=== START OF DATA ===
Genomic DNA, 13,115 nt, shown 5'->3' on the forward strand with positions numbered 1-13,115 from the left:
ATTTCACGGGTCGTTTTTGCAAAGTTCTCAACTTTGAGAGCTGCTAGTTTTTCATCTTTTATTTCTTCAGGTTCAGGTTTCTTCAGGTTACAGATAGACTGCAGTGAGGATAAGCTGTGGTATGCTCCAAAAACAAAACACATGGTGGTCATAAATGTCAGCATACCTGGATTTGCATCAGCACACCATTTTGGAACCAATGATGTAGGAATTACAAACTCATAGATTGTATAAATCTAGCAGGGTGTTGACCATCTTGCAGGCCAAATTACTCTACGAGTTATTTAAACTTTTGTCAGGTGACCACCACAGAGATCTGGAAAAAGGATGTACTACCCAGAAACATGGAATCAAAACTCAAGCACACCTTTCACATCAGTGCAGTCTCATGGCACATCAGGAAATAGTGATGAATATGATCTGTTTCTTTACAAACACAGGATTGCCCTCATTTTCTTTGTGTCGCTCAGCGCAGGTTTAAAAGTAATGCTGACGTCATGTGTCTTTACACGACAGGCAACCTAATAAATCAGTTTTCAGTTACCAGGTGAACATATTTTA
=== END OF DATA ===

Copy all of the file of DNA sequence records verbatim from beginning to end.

Genomic DNA, 13,115 nt, shown 5'->3' on the forward strand with positions numbered 1-13,115 from the left:
ATTTCACGGGTCGTTTTTGCAAAGTTCTCAACTTTGAGAGCTGCTAGTTTTTCATCTTTTATTTCTTCAGGTTCAGGTTTCTTCAGGTTACAGATAGACTGCAGTGAGGATAAGCTGTGGTATGCTCCAAAAACAAAACACATGGTGGTCATAAATGTCAGCATACCTGGATTTGCATCAGCACACCATTTTGGAACCAATGATGTAGGAATTACAAACTCATAGATTGTATAAATCTAGCAGGGTGTTGACCATCTTGCAGGCCAAATTACTCTACGAGTTATTTAAACTTTTGTCAGGTGACCACCACAGAGATCTGGAAAAAGGATGTACTACCCAGAAACATGGAATCAAAACTCAAGCACACCTTTCACATCAGTGCAGTCTCATGGCACATCAGGAAATAGTGATGAATATGATCTGTTTCTTTACAAACACAGGATTGCCCTCATTTTCTTTGTGTCGCTCAGCGCAGGTTTAAAAGTAATGCTGACGTCATGTGTCTTTACACGACAGGCAACCTAATAAATCAGTTTTCAGTTACCAGGTGAACATATTTTA